Can investigate allied offences: While investigating a scheduled offence, the agency can also investigate any other offence that the accused is alleged to have committed if the offence is connected to the scheduled offence.
UN Ocean Conference (UNOC): Lisbon Declaration
(GS-III: Environment Conservation)
2nd UNOC ended with Lisbon Declaration titled ‘Our Ocean, Our Future: call for action’. It was co-hosted by Kenya and Portugal in Lisbon.
1st UNOC was in UN HQ (New York) in 2017.
Protecting at least 30% of national maritime zones by 2030
Achieving carbon neutrality by 2040
Allocating funds to research on ocean acidification, climate resilience and surveillance
Scale-up Science-based and innovative actions to address ocean emergency
Support implementation of SDG14 (life below water) by empowering women and girls- recognising their participation is crucial to building a sustainable ocean-based economy
Protect biodiversity in Areas Beyond National Jurisdiction, which lie outside the 200-mile (322-kilometre) exclusive economic zones of countries.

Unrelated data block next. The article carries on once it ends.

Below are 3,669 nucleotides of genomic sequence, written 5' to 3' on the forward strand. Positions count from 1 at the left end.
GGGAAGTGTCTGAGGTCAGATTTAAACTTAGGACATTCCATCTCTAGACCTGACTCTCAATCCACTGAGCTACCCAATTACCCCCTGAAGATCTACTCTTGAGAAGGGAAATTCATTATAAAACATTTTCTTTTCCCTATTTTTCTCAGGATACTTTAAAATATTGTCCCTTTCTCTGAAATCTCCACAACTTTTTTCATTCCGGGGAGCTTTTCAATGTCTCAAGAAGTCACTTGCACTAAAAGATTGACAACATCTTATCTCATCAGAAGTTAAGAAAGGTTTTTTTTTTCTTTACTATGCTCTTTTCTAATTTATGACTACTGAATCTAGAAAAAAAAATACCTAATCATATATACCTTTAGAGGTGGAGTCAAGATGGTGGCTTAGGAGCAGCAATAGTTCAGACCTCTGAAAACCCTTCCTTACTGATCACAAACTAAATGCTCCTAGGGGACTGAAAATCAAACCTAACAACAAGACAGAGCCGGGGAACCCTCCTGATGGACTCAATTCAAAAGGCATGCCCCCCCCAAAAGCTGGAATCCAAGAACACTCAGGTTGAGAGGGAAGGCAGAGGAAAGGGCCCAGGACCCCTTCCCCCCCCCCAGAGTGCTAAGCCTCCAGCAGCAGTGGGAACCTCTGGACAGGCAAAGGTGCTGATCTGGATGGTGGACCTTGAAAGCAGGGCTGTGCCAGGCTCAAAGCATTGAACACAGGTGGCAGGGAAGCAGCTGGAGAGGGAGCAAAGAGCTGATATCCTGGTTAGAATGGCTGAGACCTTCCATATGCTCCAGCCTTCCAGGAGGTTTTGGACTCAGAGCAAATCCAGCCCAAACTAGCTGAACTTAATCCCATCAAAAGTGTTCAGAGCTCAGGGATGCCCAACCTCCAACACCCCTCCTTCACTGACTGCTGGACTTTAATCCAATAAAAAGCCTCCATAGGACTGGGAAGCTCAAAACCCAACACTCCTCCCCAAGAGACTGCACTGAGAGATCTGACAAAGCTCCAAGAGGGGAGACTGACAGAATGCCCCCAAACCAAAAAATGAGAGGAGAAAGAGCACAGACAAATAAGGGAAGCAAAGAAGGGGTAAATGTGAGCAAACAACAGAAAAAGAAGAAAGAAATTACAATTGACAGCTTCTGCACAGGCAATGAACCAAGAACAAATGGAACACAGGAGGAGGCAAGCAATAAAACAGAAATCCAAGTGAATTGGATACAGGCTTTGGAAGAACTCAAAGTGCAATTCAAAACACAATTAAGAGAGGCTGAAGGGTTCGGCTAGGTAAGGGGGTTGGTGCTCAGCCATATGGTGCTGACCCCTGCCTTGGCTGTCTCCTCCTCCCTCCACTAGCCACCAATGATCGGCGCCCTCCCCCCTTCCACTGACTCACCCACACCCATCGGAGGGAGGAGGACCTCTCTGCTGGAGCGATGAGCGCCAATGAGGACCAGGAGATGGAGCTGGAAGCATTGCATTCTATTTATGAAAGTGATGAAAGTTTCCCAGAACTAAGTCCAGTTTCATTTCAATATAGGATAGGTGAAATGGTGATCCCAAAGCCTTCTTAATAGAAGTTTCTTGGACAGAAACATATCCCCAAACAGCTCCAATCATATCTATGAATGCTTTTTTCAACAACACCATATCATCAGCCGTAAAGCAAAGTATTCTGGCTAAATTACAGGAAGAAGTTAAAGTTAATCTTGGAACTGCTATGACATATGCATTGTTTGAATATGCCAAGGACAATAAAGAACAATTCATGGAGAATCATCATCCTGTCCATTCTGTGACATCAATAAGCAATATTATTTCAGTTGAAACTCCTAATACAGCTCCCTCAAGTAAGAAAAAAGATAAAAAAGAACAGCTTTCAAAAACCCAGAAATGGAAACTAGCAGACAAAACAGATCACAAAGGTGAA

Will take up the Coastal clean sea campaign (‘Swachh Sagar, Surakshit Sagar’.)
Ban on single-use plastics
Controlling Marine Pollution:
UNESCO launched: the State of the Ocean Report during the event.
Alluri Sitarama Raju
(GS-I: Modern India History)
PM Modi to launch the year-long celebrations on the 125th birth anniversary of Alluri Sitarama Raju, enabling a new generation to be aware of the heroics of Alluri and the sacrifices he made for the tribal community.
Alluri Sitarama Raju (1897 – 1924) was an Indian revolutionary who waged an armed campaign against British colonial rule in India. He was nicknamed “Manyam Veerudu” (Hero of the Jungle) by local villagers for his heroic exploits.
Born in present-day Andhra Pradesh, he became involved in anti-British activities in response to the 1882 Madras Forest Act
The act restricted the free movement of Adivasis (tribal communities) in their forest habitats and prevented them from practising a traditional form of agriculture known as podu (shifting cultivation).
Initially, Sitarama Raju, under the influence of Gandhi’s Non-cooperation movement, inspired thetribals to seek justice in the local panchayat courts and boycott the colonial courts.
Led the Rampa Rebellion/Manyam Rebellion of 1922.
Death: In 1924, Raju was taken into police custody, tied to a tree, and shot by public execution, effectively ending the armed rebellion.